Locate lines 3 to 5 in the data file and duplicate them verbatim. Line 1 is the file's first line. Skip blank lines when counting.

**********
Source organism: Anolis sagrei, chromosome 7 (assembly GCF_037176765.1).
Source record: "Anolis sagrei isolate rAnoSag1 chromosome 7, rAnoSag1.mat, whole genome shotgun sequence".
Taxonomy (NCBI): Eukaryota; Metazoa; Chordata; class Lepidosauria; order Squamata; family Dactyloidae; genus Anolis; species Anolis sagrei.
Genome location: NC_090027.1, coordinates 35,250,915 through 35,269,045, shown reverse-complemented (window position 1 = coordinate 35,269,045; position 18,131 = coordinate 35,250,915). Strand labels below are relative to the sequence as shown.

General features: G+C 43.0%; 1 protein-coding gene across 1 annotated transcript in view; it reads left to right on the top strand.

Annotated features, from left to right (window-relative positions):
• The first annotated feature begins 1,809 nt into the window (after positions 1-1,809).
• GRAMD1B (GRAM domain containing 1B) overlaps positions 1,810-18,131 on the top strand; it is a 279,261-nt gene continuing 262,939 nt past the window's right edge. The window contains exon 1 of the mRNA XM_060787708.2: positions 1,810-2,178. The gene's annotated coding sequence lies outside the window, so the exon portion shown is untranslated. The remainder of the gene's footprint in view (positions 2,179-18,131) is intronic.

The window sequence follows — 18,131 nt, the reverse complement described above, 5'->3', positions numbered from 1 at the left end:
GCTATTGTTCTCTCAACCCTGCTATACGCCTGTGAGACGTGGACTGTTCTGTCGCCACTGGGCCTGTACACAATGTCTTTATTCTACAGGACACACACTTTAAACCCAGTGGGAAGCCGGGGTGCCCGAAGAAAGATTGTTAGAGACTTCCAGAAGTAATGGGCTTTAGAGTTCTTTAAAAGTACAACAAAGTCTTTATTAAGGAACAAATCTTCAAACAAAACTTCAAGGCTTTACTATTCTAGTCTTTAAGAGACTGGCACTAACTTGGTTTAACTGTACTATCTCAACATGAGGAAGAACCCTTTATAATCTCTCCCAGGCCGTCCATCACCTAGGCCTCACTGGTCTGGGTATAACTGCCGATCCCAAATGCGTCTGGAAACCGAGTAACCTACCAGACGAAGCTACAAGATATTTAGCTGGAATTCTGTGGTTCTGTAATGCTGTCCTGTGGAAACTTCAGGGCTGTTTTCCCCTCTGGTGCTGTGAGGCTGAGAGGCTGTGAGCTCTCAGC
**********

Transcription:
Taxonomy (NCBI): Eukaryota; Metazoa; Chordata; class Lepidosauria; order Squamata; family Dactyloidae; genus Anolis; species Anolis sagrei.
Genome location: NC_090027.1, coordinates 35,250,915 through 35,269,045, shown reverse-complemented (window position 1 = coordinate 35,269,045; position 18,131 = coordinate 35,250,915). Strand labels below are relative to the sequence as shown.

General features: G+C 43.0%; 1 protein-coding gene across 1 annotated transcript in view; it reads left to right on the top strand.